And besides, if they saw fit to complain, we could still just take their songs and not pay even the mule that we promised them. Frank Sinatra could do that song of yours. So could Pat Boone! Maybe Elvis Presley is your boy. The point is, They didn't own The Courts, We did, and so...Maybe Willie Dixon depresses you anyway, so here's Led Zeppelin!

But what I needed was something to live forever. Here's where Larry Welk comes in. For years and years, we'd been packaging the misery of Others into songs suitable for a decent cocktail party. But maybe just maybe we could make it seem that this had always been our music, and we would rightfully celebrate this fact on a weekly basis, on Television.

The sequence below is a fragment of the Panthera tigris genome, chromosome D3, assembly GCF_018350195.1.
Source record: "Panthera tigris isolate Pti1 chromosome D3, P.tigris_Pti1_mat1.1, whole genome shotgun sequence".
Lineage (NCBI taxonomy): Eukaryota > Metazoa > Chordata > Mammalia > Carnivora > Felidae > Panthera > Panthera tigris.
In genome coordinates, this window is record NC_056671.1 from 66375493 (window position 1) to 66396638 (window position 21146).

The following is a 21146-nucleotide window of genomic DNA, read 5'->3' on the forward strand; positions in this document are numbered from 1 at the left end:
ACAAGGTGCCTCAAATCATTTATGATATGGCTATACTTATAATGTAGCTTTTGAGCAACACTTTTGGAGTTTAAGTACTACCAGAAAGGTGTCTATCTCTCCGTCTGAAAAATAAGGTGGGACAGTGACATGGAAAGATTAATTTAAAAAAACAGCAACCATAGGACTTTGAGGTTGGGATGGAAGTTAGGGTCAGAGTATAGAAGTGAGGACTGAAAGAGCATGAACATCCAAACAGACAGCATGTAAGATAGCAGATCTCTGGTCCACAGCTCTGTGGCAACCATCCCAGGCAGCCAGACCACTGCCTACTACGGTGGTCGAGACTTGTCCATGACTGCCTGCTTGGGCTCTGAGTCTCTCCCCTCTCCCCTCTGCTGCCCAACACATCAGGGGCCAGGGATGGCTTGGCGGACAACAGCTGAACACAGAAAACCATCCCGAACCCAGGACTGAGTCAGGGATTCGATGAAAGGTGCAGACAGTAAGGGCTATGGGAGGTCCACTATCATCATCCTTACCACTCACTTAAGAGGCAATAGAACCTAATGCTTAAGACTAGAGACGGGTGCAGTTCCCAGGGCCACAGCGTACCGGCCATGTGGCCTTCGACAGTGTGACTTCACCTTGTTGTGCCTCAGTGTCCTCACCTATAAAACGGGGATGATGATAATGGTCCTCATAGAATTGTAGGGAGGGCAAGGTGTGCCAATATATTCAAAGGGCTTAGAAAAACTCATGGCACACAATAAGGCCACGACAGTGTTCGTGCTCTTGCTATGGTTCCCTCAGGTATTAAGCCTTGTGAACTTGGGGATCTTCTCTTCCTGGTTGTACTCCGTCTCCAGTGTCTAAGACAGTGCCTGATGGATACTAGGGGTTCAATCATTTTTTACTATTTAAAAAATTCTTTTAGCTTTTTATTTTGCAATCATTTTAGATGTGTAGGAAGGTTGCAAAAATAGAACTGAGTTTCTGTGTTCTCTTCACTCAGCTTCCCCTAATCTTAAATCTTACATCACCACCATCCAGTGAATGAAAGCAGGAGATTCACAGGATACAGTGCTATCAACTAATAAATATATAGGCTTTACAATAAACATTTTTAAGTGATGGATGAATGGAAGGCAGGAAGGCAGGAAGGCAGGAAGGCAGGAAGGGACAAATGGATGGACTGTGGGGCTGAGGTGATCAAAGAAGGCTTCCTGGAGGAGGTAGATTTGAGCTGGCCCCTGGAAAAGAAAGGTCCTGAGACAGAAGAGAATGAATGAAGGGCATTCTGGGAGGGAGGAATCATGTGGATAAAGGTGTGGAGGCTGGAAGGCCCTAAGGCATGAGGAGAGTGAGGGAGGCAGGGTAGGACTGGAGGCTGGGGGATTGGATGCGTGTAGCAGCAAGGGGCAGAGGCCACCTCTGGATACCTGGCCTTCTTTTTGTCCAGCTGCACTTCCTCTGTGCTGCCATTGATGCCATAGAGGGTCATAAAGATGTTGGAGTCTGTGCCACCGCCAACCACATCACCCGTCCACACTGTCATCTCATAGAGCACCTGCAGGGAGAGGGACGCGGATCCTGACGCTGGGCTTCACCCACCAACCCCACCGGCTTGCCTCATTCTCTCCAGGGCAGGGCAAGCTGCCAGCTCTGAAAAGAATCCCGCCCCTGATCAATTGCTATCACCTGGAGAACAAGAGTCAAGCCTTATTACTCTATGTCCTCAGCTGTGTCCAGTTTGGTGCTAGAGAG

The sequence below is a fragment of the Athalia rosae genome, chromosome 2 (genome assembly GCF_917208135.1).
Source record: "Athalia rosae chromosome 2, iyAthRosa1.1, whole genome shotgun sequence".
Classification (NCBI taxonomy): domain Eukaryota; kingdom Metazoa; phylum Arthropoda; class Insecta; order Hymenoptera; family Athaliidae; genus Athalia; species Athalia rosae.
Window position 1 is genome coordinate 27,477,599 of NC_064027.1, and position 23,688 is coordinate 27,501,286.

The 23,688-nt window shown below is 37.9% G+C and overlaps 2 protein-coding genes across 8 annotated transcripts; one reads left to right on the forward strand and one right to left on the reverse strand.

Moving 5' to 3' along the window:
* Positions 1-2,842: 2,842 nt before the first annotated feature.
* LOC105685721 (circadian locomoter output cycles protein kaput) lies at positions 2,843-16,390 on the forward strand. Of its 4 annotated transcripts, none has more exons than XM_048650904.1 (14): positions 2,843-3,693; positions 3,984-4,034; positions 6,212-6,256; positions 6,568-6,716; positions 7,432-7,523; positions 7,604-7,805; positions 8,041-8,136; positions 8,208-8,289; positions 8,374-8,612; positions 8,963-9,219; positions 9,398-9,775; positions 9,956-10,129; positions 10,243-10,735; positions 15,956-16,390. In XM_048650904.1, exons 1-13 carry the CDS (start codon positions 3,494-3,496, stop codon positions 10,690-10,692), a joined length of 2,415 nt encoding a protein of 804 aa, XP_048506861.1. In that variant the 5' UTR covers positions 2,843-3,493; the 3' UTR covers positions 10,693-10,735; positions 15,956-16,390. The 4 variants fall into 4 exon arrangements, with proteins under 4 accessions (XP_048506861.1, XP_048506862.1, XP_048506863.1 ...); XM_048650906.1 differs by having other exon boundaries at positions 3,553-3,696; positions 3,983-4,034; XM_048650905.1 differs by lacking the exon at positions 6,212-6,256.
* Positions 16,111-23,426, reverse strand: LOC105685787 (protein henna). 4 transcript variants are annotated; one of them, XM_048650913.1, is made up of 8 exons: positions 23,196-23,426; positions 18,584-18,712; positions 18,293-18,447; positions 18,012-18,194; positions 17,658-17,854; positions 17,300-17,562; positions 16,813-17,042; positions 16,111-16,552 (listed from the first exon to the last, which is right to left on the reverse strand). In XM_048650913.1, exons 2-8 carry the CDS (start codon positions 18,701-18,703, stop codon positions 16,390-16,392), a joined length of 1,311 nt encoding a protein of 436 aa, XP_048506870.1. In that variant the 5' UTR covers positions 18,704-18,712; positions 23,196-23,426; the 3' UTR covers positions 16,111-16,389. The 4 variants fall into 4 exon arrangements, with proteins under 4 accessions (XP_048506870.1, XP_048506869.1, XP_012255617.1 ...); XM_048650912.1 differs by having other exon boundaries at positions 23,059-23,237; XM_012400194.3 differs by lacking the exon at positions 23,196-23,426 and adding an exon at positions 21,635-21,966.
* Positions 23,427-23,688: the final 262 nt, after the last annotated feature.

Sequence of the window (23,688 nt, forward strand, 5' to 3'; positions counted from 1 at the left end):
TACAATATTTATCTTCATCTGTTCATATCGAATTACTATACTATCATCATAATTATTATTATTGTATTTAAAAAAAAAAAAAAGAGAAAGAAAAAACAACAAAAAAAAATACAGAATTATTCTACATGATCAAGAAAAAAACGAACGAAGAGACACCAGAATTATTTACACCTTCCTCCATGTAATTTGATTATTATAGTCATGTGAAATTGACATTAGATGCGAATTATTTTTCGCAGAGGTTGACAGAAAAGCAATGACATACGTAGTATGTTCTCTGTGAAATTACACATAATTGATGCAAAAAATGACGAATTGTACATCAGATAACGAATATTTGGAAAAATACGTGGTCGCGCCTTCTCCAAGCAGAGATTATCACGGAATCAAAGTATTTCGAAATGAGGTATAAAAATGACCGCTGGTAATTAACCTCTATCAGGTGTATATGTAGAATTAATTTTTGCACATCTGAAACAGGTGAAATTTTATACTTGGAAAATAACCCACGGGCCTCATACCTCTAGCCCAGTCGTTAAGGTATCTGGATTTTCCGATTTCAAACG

The music of the Poor White and the Poor Black now made equal amounts of sense when delivered by a young White person who kept smiling directly at the camera, and oftentide set to a polka beat. Misery, pain, longing and pretty much any human emotion whatsoever were leached out of this Wheat that we had found, and processed it into Wonder Bread for the soul!
Music and The Market had always been about finding a place where we could all agree, and so we felt that maybe the agreement was made more likely if everything were made Nice.

There would be a fair amount of Blacks to tap-dance, and occasionally sing songs, given that they would have to sound completely indistinguishable from the Whites who largely captained Larry's show. We found many that did nicely.